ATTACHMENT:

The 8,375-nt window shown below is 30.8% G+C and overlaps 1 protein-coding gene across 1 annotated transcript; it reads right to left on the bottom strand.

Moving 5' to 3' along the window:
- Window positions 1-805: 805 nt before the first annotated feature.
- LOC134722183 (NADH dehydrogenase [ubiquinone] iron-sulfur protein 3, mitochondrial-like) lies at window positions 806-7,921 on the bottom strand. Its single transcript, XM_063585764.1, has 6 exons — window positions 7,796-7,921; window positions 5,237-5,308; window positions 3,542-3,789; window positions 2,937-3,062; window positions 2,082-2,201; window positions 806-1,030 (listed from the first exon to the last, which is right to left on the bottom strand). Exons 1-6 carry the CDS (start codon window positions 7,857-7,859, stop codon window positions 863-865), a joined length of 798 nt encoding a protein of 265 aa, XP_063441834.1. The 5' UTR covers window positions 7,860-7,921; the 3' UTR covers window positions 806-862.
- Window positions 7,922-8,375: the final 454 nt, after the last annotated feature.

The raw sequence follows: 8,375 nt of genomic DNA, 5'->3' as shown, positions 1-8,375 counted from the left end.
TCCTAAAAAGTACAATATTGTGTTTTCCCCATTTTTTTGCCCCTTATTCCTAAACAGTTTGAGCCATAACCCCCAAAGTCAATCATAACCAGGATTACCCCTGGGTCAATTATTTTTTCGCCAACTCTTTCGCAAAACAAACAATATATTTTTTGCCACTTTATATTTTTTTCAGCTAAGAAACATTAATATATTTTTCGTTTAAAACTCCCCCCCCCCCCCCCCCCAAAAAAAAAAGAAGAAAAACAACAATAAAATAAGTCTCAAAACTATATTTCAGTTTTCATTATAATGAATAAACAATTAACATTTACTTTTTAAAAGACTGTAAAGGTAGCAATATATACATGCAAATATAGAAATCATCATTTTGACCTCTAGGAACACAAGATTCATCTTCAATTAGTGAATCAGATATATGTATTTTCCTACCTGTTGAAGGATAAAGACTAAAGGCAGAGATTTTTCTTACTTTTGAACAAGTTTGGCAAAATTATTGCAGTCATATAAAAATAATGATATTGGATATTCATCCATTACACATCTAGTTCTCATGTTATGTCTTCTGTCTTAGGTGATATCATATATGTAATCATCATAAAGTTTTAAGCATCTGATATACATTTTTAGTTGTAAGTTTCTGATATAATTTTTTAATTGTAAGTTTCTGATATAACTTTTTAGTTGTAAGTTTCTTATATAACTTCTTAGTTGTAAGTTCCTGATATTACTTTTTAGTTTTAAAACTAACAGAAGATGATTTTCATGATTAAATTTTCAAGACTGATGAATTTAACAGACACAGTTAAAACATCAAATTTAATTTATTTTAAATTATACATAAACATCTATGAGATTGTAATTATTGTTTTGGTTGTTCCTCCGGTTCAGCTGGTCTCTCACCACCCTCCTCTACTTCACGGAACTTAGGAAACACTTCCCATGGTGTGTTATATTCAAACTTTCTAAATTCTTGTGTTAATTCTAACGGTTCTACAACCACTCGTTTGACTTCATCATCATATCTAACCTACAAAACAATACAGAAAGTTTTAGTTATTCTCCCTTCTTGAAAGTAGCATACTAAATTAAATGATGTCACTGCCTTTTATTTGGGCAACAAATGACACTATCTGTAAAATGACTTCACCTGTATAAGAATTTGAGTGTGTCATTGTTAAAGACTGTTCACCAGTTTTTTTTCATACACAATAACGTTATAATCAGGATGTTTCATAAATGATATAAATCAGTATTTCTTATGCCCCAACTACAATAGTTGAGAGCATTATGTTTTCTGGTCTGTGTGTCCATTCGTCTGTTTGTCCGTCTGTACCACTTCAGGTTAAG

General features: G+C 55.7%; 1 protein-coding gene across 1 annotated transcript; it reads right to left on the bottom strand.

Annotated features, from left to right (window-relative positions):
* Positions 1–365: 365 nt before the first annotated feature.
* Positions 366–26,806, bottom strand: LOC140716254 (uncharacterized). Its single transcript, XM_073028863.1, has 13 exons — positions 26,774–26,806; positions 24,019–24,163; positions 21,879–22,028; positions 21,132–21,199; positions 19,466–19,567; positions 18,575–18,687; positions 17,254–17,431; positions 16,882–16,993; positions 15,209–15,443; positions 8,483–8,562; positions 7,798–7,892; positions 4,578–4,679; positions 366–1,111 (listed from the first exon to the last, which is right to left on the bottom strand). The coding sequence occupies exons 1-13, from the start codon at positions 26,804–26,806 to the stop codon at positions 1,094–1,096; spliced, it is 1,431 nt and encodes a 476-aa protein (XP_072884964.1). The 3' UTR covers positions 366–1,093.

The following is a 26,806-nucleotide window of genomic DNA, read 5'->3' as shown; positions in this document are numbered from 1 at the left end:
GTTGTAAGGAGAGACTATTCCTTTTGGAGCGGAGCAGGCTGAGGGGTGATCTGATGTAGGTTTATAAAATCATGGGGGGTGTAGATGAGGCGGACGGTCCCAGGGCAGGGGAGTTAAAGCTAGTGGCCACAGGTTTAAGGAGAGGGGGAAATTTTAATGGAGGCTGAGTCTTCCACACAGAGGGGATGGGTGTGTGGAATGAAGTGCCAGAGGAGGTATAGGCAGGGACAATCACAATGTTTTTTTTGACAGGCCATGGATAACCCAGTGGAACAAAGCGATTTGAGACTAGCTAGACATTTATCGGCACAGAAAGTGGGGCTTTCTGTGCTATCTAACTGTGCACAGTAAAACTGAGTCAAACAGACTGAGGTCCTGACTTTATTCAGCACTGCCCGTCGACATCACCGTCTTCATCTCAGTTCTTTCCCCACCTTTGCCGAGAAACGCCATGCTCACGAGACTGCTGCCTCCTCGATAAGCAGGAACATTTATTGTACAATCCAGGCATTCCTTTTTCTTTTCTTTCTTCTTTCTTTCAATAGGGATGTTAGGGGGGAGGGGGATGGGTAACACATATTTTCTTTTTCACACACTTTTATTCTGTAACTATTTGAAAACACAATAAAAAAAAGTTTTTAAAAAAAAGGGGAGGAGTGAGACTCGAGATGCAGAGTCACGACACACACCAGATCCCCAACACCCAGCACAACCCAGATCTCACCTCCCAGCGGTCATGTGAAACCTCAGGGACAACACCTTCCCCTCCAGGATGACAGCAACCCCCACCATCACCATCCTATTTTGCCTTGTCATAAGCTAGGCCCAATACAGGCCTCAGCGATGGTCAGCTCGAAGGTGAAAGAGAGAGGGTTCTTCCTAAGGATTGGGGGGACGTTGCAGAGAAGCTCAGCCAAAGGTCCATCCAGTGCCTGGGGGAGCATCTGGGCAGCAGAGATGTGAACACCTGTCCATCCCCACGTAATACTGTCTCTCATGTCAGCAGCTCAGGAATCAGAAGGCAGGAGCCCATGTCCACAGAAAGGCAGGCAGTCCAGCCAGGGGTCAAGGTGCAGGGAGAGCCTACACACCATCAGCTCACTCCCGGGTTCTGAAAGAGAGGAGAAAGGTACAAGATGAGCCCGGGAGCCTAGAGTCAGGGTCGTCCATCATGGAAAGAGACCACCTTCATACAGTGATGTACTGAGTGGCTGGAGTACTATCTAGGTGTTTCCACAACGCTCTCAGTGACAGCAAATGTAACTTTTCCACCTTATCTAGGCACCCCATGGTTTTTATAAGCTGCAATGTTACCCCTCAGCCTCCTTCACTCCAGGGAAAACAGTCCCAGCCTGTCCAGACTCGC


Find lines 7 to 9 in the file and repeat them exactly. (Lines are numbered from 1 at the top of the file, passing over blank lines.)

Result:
TCCTAAAAAGTACAATATTGTGTTTTCCCCATTTTTTTGCCCCTTATTCCTAAACAGTTTGAGCCATAACCCCCAAAGTCAATCATAACCAGGATTACCCCTGGGTCAATTATTTTTTCGCCAACTCTTTCGCAAAACAAACAATATATTTTTTGCCACTTTATATTTTTTTCAGCTAAGAAACATTAATATATTTTTCGTTTAAAACTCCCCCCCCCCCCCCCCCCAAAAAAAAAAGAAGAAAAACAACAATAAAATAAGTCTCAAAACTATATTTCAGTTTTCATTATAATGAATAAACAATTAACATTTACTTTTTAAAAGACTGTAAAGGTAGCAATATATACATGCAAATATAGAAATCATCATTTTGACCTCTAGGAACACAAGATTCATCTTCAATTAGTGAATCAGATATATGTATTTTCCTACCTGTTGAAGGATAAAGACTAAAGGCAGAGATTTTTCTTACTTTTGAACAAGTTTGGCAAAATTATTGCAGTCATATAAAAATAATGATATTGGATATTCATCCATTACACATCTAGTTCTCATGTTATGTCTTCTGTCTTAGGTGATATCATATATGTAATCATCATAAAGTTTTAAGCATCTGATATACATTTTTAGTTGTAAGTTTCTGATATAATTTTTTAATTGTAAGTTTCTGATATAACTTTTTAGTTGTAAGTTTCTTATATAACTTCTTAGTTGTAAGTTCCTGATATTACTTTTTAGTTTTAAAACTAACAGAAGATGATTTTCATGATTAAATTTTCAAGACTGATGAATTTAACAGACACAGTTAAAACATCAAATTTAATTTATTTTAAATTATACATAAACATCTATGAGATTGTAATTATTGTTTTGGTTGTTCCTCCGGTTCAGCTGGTCTCTCACCACCCTCCTCTACTTCACGGAACTTAGGAAACACTTCCCATGGTGTGTTATATTCAAACTTTCTAAATTCTTGTGTTAATTCTAACGGTTCTACAACCACTCGTTTGACTTCATCATCATATCTAACCTACAAAACAATACAGAAAGTTTTAGTTATTCTCCCTTCTTGAAAGTAGCATACTAAATTAAATGATGTCACTGCCTTTTATTTGGGCAACAAATGACACTATCTGTAAAATGACTTCACCTGTATAAGAATTTGAGTGTGTCATTGTTAAAGACTGTTCACCAGTTTTTTTTCATACACAATAACGTTATAATCAGGATGTTTCATAAATGATATAAATCAGTATTTCTTATGCCCCAACTACAATAGTTGAGAGCATTATGTTTTCTGGTCTGTGTGTCCATTCGTCTGTTTGTCCGTCTGTACCACTTCAGGTTAAG

General features: G+C 55.7%; 1 protein-coding gene across 1 annotated transcript; it reads right to left on the bottom strand.

Annotated features, from left to right (window-relative positions):